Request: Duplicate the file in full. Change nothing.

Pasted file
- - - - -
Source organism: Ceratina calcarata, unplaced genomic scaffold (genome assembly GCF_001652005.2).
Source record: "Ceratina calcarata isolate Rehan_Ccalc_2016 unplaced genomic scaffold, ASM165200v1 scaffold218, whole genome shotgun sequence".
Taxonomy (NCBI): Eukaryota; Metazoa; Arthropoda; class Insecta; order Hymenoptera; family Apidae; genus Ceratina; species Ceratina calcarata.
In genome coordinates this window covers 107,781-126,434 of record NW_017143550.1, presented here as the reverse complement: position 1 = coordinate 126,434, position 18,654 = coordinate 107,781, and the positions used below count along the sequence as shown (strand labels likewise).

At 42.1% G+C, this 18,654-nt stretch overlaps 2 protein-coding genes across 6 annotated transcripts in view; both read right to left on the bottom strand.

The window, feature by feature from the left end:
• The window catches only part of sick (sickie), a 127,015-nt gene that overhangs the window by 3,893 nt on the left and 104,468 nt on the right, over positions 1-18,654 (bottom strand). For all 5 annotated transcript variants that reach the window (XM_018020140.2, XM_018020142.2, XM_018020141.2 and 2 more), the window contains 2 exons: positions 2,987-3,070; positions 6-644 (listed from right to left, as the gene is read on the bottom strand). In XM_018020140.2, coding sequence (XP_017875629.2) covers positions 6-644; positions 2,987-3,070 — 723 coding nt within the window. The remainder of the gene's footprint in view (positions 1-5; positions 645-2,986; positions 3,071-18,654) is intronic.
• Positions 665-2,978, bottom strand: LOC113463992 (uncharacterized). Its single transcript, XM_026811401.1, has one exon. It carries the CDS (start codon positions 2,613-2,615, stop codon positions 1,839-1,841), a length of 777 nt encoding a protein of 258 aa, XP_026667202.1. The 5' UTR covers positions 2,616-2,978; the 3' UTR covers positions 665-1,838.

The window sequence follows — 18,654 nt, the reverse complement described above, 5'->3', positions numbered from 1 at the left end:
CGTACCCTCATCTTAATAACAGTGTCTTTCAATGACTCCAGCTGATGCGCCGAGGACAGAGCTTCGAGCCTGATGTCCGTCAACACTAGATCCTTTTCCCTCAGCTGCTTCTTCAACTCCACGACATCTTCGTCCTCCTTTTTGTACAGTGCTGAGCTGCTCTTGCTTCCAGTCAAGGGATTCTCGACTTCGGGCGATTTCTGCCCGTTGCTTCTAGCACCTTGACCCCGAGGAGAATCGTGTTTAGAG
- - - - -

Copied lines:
Source organism: Ceratina calcarata, unplaced genomic scaffold (genome assembly GCF_001652005.2).
Source record: "Ceratina calcarata isolate Rehan_Ccalc_2016 unplaced genomic scaffold, ASM165200v1 scaffold218, whole genome shotgun sequence".
Taxonomy (NCBI): Eukaryota; Metazoa; Arthropoda; class Insecta; order Hymenoptera; family Apidae; genus Ceratina; species Ceratina calcarata.
In genome coordinates this window covers 107,781-126,434 of record NW_017143550.1, presented here as the reverse complement: position 1 = coordinate 126,434, position 18,654 = coordinate 107,781, and the positions used below count along the sequence as shown (strand labels likewise).

At 42.1% G+C, this 18,654-nt stretch overlaps 2 protein-coding genes across 6 annotated transcripts in view; both read right to left on the bottom strand.

The window, feature by feature from the left end:
• The window catches only part of sick (sickie), a 127,015-nt gene that overhangs the window by 3,893 nt on the left and 104,468 nt on the right, over positions 1-18,654 (bottom strand). For all 5 annotated transcript variants that reach the window (XM_018020140.2, XM_018020142.2, XM_018020141.2 and 2 more), the window contains 2 exons: positions 2,987-3,070; positions 6-644 (listed from right to left, as the gene is read on the bottom strand). In XM_018020140.2, coding sequence (XP_017875629.2) covers positions 6-644; positions 2,987-3,070 — 723 coding nt within the window. The remainder of the gene's footprint in view (positions 1-5; positions 645-2,986; positions 3,071-18,654) is intronic.
• Positions 665-2,978, bottom strand: LOC113463992 (uncharacterized). Its single transcript, XM_026811401.1, has one exon. It carries the CDS (start codon positions 2,613-2,615, stop codon positions 1,839-1,841), a length of 777 nt encoding a protein of 258 aa, XP_026667202.1. The 5' UTR covers positions 2,616-2,978; the 3' UTR covers positions 665-1,838.

The window sequence follows — 18,654 nt, the reverse complement described above, 5'->3', positions numbered from 1 at the left end:
CGTACCCTCATCTTAATAACAGTGTCTTTCAATGACTCCAGCTGATGCGCCGAGGACAGAGCTTCGAGCCTGATGTCCGTCAACACTAGATCCTTTTCCCTCAGCTGCTTCTTCAACTCCACGACATCTTCGTCCTCCTTTTTGTACAGTGCTGAGCTGCTCTTGCTTCCAGTCAAGGGATTCTCGACTTCGGGCGATTTCTGCCCGTTGCTTCTAGCACCTTGACCCCGAGGAGAATCGTGTTTAGAG